Something is rotten in the Garden State – especially in its schools.
Something is rotten in the Garden State – especially in its schools. In the last three years, school board members or the school board itself in three separate school districts have openly expressed anti-Semitic beliefs, abused their positions to preach hatred of Israel, or adopted curricular material designed to indoctrinate children to hate Israel. Meanwhile, anti-Semitic assaults and other expressions of anti-Jewish hate have shot up in New Jersey.
The Board of Education of Newark, New Jersey, recently added an anti-Israel book to its mandatory curriculum. The book, A Little Piece Of Ground, by Elizabeth Laird with Sonia Nimr, was added to the sixth-grade curriculum for the 2022-23 school year. As described by Barnes & Noble:
Written by Elizabeth Laird, one of Great Britain’s best-known young adult authors, A Little Piece Of Ground explores the human cost of the occupation of Palestinian lands through the eyes of a young boy.
Twelve-year-old Karim Aboudi and his family are trapped in their Ramallah home by a strict curfew. In response to a Palestinian suicide bombing, the Israeli military subjects the West Bank town to a virtual siege. Meanwhile, Karim, trapped at home with his teenage brother and fearful parents, longs to play football with his friends.
Boy playing soccer – good! Mean Israelis in tanks – bad! You can get the idea from the book’s cover art:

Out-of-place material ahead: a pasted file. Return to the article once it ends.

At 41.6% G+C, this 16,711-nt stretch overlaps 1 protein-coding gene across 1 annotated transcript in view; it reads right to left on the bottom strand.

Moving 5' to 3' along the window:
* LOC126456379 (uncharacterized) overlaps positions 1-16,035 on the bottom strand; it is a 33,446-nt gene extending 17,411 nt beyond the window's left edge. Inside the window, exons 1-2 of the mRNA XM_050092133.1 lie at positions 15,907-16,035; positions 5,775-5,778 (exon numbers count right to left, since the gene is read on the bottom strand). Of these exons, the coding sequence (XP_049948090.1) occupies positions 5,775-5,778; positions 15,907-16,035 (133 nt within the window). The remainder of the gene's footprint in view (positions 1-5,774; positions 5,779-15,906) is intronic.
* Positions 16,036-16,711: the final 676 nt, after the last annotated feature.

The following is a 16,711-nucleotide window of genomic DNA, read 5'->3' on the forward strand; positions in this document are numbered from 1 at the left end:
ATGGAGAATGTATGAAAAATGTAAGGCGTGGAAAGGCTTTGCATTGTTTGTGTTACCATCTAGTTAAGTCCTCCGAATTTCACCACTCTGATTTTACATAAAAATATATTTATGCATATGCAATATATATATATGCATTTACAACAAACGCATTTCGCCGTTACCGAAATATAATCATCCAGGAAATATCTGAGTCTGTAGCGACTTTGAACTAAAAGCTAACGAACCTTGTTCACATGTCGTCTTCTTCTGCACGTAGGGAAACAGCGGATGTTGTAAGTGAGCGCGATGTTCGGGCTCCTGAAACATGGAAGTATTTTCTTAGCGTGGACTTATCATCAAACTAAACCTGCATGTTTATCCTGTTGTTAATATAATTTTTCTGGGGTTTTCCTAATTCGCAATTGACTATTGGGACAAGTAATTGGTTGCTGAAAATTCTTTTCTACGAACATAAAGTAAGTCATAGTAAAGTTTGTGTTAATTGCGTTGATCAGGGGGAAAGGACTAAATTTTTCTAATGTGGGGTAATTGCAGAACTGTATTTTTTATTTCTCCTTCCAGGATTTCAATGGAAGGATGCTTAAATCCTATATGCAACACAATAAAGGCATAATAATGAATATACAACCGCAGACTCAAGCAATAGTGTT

According to a statement the Jewish News Syndicate received from the Zionist Organization of America (specifically, from its National President, Morton Klein, and the Director of its Center for Law and Justice, Susan Tuchman):
The book is filled with misleading anti-Israel statements and outright lies… Instead of building understanding of a complex subject, fighting prejudice and encouraging tolerance, this book will poison impressionable children—with little if any knowledge about the complicated Middle East conflict—to hate Jews, Israelis and the State of Israel.”
On the surface, Laird’s book is a story about Karim, a Palestinian Arab child living in Ramallah, a city located in what is commonly referred to as the West Bank. Readers see the world through Karim’s eyes and experiences. But Laird is clever, repeatedly sending the false and outrageous message to her young readers that Israelis are heartless and cruel, that their goal is to humiliate Palestinian Arabs and make their lives a misery and that Jews are stealing other people’s land.
The ZOA letter quoted several problematic characterizations and passages from the book. For example, the book describes Israelis as “the enemy,” “occupiers” and “animals.” Problematic passages include: “[T]he Israelis won’t be happy until they’ve driven us all out and grabbed every inch of Palestine for themselves,” and that Israeli soldiers are “playing with us. They’re the cats and we’re the mice.”
The school district’s response to questions about the decision to add the book was, if anything, more worrisome than the book itself. Newark Board of Education’s Acting Director of Communications Nancy J. Deering said that the move is “in alignment with New Jersey Student Learning Standards,” and that the district’s plan calls for a curriculum that “elevates historically marginalized voices, strengthens and sustains a focus on the instructional core and provides opportunities to learn about perspectives beyond one’s own scope.”
LIF reached out to Ms. Deering and asked whether Newark’s mandatory curriculum includes any content providing an Israeli perspective. Deering did not respond to LIF’s efforts to reach her.